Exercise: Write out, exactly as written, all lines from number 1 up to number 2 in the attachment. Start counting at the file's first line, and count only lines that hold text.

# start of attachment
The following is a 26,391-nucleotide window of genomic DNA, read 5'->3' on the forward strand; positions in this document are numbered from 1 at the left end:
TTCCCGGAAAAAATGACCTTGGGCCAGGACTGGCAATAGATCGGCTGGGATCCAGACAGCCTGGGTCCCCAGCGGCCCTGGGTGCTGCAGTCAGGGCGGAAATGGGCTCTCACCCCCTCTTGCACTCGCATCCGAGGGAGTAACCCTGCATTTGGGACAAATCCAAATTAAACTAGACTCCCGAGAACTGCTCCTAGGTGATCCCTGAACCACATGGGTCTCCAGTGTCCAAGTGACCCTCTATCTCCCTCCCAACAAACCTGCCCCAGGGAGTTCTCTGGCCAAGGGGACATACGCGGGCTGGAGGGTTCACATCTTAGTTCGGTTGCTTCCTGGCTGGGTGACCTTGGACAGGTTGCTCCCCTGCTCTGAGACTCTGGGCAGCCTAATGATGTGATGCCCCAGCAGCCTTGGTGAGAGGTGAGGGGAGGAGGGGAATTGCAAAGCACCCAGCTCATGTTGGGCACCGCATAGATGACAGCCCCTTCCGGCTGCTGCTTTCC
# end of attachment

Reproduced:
The following is a 26,391-nucleotide window of genomic DNA, read 5'->3' on the forward strand; positions in this document are numbered from 1 at the left end:
TTCCCGGAAAAAATGACCTTGGGCCAGGACTGGCAATAGATCGGCTGGGATCCAGACAGCCTGGGTCCCCAGCGGCCCTGGGTGCTGCAGTCAGGGCGGAAATGGGCTCTCACCCCCTCTTGCACTCGCATCCGAGGGAGTAACCCTGCATTTGGGACAAATCCAAATTAAACTAGACTCCCGAGAACTGCTCCTAGGTGATCCCTGAACCACATGGGTCTCCAGTGTCCAAGTGACCCTCTATCTCCCTCCCAACAAACCTGCCCCAGGGAGTTCTCTGGCCAAGGGGACATACGCGGGCTGGAGGGTTCACATCTTAGTTCGGTTGCTTCCTGGCTGGGTGACCTTGGACAGGTTGCTCCCCTGCTCTGAGACTCTGGGCAGCCTAATGATGTGATGCCCCAGCAGCCTTGGTGAGAGGTGAGGGGAGGAGGGGAATTGCAAAGCACCCAGCTCATGTTGGGCACCGCATAGATGACAGCCCCTTCCGGCTGCTGCTTTCC